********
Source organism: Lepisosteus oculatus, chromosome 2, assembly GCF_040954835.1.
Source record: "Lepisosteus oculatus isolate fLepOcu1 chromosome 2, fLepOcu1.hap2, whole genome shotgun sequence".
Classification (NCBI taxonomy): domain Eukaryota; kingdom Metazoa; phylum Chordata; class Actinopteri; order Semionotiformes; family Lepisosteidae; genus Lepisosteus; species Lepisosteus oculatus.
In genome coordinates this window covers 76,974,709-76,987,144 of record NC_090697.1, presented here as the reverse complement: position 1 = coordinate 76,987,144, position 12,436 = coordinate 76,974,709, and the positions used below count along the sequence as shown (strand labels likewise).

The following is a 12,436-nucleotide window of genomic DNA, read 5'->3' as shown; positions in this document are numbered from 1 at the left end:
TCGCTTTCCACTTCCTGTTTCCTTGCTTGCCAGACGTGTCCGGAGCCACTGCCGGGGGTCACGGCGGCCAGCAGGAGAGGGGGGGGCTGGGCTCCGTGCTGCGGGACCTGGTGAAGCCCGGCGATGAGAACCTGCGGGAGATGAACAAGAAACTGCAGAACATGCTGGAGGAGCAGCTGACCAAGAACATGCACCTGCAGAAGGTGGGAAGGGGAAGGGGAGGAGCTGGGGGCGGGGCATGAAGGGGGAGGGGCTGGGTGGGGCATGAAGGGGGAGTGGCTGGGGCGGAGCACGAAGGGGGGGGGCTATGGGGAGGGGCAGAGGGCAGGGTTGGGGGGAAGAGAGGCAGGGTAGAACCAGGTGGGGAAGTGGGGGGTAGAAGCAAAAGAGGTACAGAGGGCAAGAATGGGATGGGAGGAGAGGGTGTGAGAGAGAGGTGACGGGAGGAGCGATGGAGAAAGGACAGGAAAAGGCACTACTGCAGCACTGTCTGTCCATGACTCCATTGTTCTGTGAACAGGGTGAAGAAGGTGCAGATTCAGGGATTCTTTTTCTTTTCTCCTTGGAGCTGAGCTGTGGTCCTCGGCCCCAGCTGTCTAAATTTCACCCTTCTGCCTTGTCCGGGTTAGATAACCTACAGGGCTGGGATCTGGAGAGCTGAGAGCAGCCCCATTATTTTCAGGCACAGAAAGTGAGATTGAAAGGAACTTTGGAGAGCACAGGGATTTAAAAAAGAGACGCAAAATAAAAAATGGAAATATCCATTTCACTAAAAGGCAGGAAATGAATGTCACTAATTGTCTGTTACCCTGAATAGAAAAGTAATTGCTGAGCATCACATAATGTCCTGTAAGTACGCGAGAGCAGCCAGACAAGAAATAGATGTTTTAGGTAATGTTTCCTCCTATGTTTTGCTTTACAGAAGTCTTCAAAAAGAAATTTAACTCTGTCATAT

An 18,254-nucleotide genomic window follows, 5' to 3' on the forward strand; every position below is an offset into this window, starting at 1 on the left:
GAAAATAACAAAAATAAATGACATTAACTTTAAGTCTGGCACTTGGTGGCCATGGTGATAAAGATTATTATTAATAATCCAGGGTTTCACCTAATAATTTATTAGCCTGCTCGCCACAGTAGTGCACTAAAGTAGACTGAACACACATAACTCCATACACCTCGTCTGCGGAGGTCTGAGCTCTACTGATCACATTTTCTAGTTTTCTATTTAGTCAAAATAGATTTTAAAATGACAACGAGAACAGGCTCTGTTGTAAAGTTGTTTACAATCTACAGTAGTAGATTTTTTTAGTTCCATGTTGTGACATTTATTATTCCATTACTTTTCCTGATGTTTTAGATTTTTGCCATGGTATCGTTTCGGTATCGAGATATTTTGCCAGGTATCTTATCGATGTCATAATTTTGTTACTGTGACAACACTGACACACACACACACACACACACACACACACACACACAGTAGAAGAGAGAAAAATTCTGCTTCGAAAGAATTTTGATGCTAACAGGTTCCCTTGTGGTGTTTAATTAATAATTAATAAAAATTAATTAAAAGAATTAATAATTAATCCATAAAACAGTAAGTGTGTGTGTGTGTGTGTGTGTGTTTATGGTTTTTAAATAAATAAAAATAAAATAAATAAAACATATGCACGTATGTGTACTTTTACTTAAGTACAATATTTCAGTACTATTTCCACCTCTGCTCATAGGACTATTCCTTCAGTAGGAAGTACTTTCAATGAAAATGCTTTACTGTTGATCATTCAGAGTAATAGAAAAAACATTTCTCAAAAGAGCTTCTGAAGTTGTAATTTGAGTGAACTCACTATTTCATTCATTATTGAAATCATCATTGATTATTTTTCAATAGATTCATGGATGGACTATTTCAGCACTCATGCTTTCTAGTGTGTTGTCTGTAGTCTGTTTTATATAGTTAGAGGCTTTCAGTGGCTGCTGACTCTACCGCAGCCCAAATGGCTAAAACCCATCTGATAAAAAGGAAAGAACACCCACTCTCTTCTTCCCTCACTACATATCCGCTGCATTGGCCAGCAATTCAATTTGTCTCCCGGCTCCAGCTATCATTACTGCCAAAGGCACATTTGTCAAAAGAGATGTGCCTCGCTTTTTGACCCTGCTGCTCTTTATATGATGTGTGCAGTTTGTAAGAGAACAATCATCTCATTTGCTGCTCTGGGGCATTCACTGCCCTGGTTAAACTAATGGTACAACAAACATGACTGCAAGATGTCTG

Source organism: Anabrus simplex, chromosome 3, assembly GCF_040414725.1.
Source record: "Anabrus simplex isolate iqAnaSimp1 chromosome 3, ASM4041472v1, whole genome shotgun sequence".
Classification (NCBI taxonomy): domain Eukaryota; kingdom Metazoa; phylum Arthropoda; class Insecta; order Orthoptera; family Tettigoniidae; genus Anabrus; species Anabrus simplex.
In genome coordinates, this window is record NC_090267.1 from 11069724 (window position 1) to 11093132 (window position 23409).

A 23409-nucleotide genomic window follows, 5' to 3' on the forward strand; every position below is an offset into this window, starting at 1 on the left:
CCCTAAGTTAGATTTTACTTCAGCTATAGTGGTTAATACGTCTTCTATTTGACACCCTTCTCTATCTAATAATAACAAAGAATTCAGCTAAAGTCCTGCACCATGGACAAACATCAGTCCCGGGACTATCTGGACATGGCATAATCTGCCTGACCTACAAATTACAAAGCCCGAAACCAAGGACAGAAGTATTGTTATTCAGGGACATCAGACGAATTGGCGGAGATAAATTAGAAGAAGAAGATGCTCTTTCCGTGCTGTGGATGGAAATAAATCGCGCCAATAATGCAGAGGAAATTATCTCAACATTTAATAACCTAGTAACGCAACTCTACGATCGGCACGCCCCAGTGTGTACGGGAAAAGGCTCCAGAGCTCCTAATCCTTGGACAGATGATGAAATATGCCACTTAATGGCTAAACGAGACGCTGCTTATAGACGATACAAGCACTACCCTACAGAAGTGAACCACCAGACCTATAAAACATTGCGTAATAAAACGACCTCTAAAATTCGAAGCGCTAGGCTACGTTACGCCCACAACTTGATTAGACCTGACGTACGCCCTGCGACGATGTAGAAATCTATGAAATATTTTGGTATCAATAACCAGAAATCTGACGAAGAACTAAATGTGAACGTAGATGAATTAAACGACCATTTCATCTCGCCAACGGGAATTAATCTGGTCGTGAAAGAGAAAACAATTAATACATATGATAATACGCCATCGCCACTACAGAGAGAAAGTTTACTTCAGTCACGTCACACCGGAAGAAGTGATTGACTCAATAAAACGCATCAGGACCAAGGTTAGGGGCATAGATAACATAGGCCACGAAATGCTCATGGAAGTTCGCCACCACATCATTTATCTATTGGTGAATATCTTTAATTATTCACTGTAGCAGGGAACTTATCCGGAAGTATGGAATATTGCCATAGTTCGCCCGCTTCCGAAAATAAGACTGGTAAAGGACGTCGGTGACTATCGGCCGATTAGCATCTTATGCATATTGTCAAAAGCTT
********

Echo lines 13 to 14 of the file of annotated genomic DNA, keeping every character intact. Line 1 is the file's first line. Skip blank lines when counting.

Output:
A 23409-nucleotide genomic window follows, 5' to 3' on the forward strand; every position below is an offset into this window, starting at 1 on the left:
CCCTAAGTTAGATTTTACTTCAGCTATAGTGGTTAATACGTCTTCTATTTGACACCCTTCTCTATCTAATAATAACAAAGAATTCAGCTAAAGTCCTGCACCATGGACAAACATCAGTCCCGGGACTATCTGGACATGGCATAATCTGCCTGACCTACAAATTACAAAGCCCGAAACCAAGGACAGAAGTATTGTTATTCAGGGACATCAGACGAATTGGCGGAGATAAATTAGAAGAAGAAGATGCTCTTTCCGTGCTGTGGATGGAAATAAATCGCGCCAATAATGCAGAGGAAATTATCTCAACATTTAATAACCTAGTAACGCAACTCTACGATCGGCACGCCCCAGTGTGTACGGGAAAAGGCTCCAGAGCTCCTAATCCTTGGACAGATGATGAAATATGCCACTTAATGGCTAAACGAGACGCTGCTTATAGACGATACAAGCACTACCCTACAGAAGTGAACCACCAGACCTATAAAACATTGCGTAATAAAACGACCTCTAAAATTCGAAGCGCTAGGCTACGTTACGCCCACAACTTGATTAGACCTGACGTACGCCCTGCGACGATGTAGAAATCTATGAAATATTTTGGTATCAATAACCAGAAATCTGACGAAGAACTAAATGTGAACGTAGATGAATTAAACGACCATTTCATCTCGCCAACGGGAATTAATCTGGTCGTGAAAGAGAAAACAATTAATACATATGATAATACGCCATCGCCACTACAGAGAGAAAGTTTACTTCAGTCACGTCACACCGGAAGAAGTGATTGACTCAATAAAACGCATCAGGACCAAGGTTAGGGGCATAGATAACATAGGCCACGAAATGCTCATGGAAGTTCGCCACCACATCATTTATCTATTGGTGAATATCTTTAATTATTCACTGTAGCAGGGAACTTATCCGGAAGTATGGAATATTGCCATAGTTCGCCCGCTTCCGAAAATAAGACTGGTAAAGGACGTCGGTGACTATCGGCCGATTAGCATCTTATGCATATTGTCAAAAGCTT